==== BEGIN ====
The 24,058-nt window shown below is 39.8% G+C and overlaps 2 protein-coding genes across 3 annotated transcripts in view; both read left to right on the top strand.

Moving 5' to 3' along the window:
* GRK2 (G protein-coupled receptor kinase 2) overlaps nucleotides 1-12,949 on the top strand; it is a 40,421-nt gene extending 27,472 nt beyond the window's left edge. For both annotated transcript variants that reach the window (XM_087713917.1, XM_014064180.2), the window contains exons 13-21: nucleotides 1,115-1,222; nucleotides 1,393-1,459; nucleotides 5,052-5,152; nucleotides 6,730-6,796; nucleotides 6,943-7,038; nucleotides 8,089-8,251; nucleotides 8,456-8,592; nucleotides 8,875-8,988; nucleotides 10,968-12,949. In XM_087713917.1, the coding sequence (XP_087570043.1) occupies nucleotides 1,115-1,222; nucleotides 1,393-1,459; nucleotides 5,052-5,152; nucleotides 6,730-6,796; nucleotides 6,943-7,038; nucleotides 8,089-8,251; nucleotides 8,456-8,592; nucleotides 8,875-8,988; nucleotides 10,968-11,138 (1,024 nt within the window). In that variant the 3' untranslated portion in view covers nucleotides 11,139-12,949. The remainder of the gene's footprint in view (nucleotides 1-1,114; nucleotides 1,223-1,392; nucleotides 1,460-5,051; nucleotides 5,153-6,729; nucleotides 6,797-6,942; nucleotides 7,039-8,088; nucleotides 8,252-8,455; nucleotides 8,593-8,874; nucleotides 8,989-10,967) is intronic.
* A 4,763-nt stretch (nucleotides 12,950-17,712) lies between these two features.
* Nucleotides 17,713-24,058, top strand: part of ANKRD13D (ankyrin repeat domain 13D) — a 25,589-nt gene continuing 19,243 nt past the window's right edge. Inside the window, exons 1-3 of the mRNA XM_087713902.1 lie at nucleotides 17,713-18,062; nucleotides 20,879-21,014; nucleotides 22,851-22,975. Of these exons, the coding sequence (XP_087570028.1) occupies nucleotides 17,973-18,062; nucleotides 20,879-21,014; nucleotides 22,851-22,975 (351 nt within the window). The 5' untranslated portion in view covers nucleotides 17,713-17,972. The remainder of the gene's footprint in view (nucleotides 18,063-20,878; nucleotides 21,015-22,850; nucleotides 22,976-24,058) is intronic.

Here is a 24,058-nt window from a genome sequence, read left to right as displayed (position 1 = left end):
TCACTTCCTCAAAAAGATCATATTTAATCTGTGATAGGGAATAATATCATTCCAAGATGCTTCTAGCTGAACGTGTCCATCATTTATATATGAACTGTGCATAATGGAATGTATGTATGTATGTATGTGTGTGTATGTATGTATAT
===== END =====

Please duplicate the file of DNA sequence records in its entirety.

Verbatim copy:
The 24,058-nt window shown below is 39.8% G+C and overlaps 2 protein-coding genes across 3 annotated transcripts in view; both read left to right on the top strand.

Moving 5' to 3' along the window:
* GRK2 (G protein-coupled receptor kinase 2) overlaps nucleotides 1-12,949 on the top strand; it is a 40,421-nt gene extending 27,472 nt beyond the window's left edge. For both annotated transcript variants that reach the window (XM_087713917.1, XM_014064180.2), the window contains exons 13-21: nucleotides 1,115-1,222; nucleotides 1,393-1,459; nucleotides 5,052-5,152; nucleotides 6,730-6,796; nucleotides 6,943-7,038; nucleotides 8,089-8,251; nucleotides 8,456-8,592; nucleotides 8,875-8,988; nucleotides 10,968-12,949. In XM_087713917.1, the coding sequence (XP_087570043.1) occupies nucleotides 1,115-1,222; nucleotides 1,393-1,459; nucleotides 5,052-5,152; nucleotides 6,730-6,796; nucleotides 6,943-7,038; nucleotides 8,089-8,251; nucleotides 8,456-8,592; nucleotides 8,875-8,988; nucleotides 10,968-11,138 (1,024 nt within the window). In that variant the 3' untranslated portion in view covers nucleotides 11,139-12,949. The remainder of the gene's footprint in view (nucleotides 1-1,114; nucleotides 1,223-1,392; nucleotides 1,460-5,051; nucleotides 5,153-6,729; nucleotides 6,797-6,942; nucleotides 7,039-8,088; nucleotides 8,252-8,455; nucleotides 8,593-8,874; nucleotides 8,989-10,967) is intronic.
* A 4,763-nt stretch (nucleotides 12,950-17,712) lies between these two features.
* Nucleotides 17,713-24,058, top strand: part of ANKRD13D (ankyrin repeat domain 13D) — a 25,589-nt gene continuing 19,243 nt past the window's right edge. Inside the window, exons 1-3 of the mRNA XM_087713902.1 lie at nucleotides 17,713-18,062; nucleotides 20,879-21,014; nucleotides 22,851-22,975. Of these exons, the coding sequence (XP_087570028.1) occupies nucleotides 17,973-18,062; nucleotides 20,879-21,014; nucleotides 22,851-22,975 (351 nt within the window). The 5' untranslated portion in view covers nucleotides 17,713-17,972. The remainder of the gene's footprint in view (nucleotides 18,063-20,878; nucleotides 21,015-22,850; nucleotides 22,976-24,058) is intronic.

Here is a 24,058-nt window from a genome sequence, read left to right as displayed (position 1 = left end):
TCACTTCCTCAAAAAGATCATATTTAATCTGTGATAGGGAATAATATCATTCCAAGATGCTTCTAGCTGAACGTGTCCATCATTTATATATGAACTGTGCATAATGGAATGTATGTATGTATGTATGTGTGTGTATGTATGTATAT